About four months ago, Bob Seger went down to Nashville's Ocean Way studios to record a song he'd written about his late friend Glenn Frey. "It's obviously not meant to be a hit," he says. "There's no chorus per se or title section or anything. The idea was just to honor his memory and talk, very specifically, about my impression of him in 1966 when we first met."
The sparse, tender "Glenn Song" recounts their long friendship. "When I think about you I always smile," Seger sings. "You were strong/You were sharp/But you had the deepest heart." Seger and the Nashville studio pros got the song on tape very quickly. "I think it was take one or two," Seger says. "It was the first song we did that day. I said to the drummer, 'Hit it hard even though its a ballad and that's a little incongruous.' I wanted a ballad with a heavy beat because that's the way I remember Glenn." Instead of releasing it on a future album, Seger decided to simply give it away on his website to mark the one-year anniversary of Frey's death. You can hear it right here.
Seger and Frey grew up in Detroit and were part of the same local rock scene of the mid-1960s. "When [Jimi Hendrix's 1967 debut] Are You Experienced came out, we bought it and took it to Glenn's parents house in Royal Oak," Seger says. "We went up to his room and played it. We looked at each other at the end like, 'Oh my God, we're out of a job.'" That wasn't quite the case as the very next year Seger scored his first national hit with "Ramblin' Gamblin' Man," featuring Frey on background vocals. But Seger struggled for years afterwards to land a big follow-up hit, and by the time he did in 1976 with "Night Moves" Frey was well-established as a member of the Eagles. "When that happened he called me up and goes, 'OK, Bob, no girl singers and no playboy bunnies,'" remembers Seger, laughing uproariously at the memory. "He'd already been through all that."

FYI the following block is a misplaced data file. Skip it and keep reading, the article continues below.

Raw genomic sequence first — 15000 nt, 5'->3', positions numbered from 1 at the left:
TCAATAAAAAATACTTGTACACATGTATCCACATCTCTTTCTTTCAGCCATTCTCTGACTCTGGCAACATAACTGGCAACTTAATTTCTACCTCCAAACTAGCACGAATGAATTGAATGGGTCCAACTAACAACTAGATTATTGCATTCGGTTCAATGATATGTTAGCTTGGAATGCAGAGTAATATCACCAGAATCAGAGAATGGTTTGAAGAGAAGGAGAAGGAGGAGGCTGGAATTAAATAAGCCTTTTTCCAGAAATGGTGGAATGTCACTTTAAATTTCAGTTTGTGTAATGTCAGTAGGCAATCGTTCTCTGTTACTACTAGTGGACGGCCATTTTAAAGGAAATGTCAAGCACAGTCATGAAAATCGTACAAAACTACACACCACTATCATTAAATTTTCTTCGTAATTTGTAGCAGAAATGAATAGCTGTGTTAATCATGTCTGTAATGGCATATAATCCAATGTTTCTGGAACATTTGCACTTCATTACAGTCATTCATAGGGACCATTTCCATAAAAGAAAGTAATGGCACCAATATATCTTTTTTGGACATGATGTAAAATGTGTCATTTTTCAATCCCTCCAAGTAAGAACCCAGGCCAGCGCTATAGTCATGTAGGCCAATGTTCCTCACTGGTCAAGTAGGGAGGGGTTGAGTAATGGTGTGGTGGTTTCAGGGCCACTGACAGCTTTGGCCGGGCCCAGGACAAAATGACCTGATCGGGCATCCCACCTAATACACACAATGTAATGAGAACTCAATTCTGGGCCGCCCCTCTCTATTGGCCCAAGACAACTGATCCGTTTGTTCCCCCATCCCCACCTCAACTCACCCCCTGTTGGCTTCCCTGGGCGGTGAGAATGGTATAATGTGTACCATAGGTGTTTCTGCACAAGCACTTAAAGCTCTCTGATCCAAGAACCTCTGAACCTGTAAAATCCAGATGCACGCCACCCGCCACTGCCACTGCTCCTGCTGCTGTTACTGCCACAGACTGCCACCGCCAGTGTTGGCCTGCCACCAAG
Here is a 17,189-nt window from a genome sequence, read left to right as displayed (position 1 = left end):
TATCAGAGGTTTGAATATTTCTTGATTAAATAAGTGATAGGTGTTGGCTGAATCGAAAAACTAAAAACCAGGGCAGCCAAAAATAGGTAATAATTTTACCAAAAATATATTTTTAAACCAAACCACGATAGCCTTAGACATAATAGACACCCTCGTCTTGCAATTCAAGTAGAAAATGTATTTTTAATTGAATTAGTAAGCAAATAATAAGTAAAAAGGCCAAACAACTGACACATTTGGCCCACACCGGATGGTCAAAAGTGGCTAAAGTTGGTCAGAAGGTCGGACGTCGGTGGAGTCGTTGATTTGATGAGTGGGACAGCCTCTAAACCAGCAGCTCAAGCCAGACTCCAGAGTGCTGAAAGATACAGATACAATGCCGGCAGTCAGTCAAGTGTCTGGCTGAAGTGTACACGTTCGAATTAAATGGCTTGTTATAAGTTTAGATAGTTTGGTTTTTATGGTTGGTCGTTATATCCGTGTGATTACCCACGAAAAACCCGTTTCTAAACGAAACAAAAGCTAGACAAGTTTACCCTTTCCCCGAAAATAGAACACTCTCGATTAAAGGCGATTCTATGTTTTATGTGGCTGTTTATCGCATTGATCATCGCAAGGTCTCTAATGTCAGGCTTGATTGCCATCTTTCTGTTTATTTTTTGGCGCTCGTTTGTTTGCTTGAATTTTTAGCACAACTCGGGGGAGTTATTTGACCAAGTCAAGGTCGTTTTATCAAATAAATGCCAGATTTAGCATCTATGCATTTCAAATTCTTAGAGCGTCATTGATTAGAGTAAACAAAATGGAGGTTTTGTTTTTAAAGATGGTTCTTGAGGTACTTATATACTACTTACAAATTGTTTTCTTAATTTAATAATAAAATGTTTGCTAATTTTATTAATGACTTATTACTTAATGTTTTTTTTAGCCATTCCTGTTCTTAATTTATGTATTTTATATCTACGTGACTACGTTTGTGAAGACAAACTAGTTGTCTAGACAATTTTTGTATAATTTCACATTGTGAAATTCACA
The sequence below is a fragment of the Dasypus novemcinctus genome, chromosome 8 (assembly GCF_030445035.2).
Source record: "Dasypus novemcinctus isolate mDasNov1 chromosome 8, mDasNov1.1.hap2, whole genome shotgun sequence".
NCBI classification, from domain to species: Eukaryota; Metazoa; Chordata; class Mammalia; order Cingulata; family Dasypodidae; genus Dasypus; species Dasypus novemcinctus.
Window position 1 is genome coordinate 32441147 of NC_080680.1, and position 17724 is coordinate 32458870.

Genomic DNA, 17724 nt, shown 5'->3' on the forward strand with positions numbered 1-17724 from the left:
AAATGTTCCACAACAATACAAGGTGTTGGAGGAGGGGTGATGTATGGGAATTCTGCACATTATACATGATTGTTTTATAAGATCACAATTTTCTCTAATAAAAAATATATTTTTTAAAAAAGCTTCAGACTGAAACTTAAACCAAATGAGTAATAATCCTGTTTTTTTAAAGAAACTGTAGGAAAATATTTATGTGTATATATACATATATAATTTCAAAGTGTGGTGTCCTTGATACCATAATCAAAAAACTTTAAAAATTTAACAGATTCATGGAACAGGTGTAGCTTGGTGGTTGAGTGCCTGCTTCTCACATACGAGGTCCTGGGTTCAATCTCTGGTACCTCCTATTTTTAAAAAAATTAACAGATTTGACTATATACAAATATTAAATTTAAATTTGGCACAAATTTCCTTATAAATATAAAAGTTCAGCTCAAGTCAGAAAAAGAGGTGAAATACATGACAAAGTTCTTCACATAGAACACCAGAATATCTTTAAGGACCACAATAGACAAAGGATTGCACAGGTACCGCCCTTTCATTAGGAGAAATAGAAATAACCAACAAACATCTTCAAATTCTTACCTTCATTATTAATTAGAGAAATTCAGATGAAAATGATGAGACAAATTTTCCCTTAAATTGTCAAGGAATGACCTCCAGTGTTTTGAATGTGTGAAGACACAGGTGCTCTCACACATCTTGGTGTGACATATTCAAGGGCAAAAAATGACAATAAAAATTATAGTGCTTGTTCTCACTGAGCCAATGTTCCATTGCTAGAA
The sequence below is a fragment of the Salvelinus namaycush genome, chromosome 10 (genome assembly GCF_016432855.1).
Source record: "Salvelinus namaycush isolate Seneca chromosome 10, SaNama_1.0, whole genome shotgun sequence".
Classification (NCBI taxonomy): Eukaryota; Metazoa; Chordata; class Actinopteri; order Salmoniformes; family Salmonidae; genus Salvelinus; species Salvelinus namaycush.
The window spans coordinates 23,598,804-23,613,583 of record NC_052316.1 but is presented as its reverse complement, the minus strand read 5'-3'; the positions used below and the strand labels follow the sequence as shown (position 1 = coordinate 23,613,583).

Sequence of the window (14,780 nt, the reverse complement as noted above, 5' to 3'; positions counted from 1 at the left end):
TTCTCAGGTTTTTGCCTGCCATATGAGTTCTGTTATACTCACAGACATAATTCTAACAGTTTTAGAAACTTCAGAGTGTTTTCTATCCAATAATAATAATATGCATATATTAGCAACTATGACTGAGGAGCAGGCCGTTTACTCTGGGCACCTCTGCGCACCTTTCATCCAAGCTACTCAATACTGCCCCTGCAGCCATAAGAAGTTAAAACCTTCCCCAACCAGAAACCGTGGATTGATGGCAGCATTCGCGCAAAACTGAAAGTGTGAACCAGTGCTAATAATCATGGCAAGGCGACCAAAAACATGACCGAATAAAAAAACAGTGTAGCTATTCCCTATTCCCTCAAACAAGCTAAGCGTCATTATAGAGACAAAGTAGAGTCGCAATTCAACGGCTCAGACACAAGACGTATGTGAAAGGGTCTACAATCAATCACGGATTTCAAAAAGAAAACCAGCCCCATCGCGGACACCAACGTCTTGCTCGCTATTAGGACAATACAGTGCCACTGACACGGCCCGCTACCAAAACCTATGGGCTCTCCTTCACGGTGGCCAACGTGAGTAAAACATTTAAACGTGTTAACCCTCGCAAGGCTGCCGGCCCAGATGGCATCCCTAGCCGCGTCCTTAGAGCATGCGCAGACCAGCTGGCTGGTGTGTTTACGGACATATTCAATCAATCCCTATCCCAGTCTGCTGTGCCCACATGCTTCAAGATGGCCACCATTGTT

They stayed close even as their career paths went in different directions. Seger last saw him no July 24th, 2015 when the History of the Eagles tour came to Detroit's Joe Louis Arena. Frey told him backstage he was writing a play with comedian Robert Wuhl that might get workshopped at the University of Michigan in Ann Arbor. They planned on getting together when that happened, but Seger's phone never rang. When he went to New York that November he ran into Don Henley's wife Sharon in the lobby. She asked for his room number and said she would send Don over. "He told me Glenn was really sick," says Seger. "I said, 'Oh, I've got to see him.' He said, 'You can't see him. He's in ICU at Columbia Medical Center. Family only."
Frey passed away just two months later. Seger sang "Heartache Tonight" (a song he co-wrote for the Eagles in 1979) at the memorial ceremony, a performance he revived at the Kennedy Center Honors later in the year. "I hope 'Glenn Song' doesn't make his wife Cindy cry," says Seger. "But it probably will."
In 2016, we said good-bye to icons – such as Glenn Frey, David Bowie and Muhammad Ali – and many more talented and cherished artists, entertainers and athletes.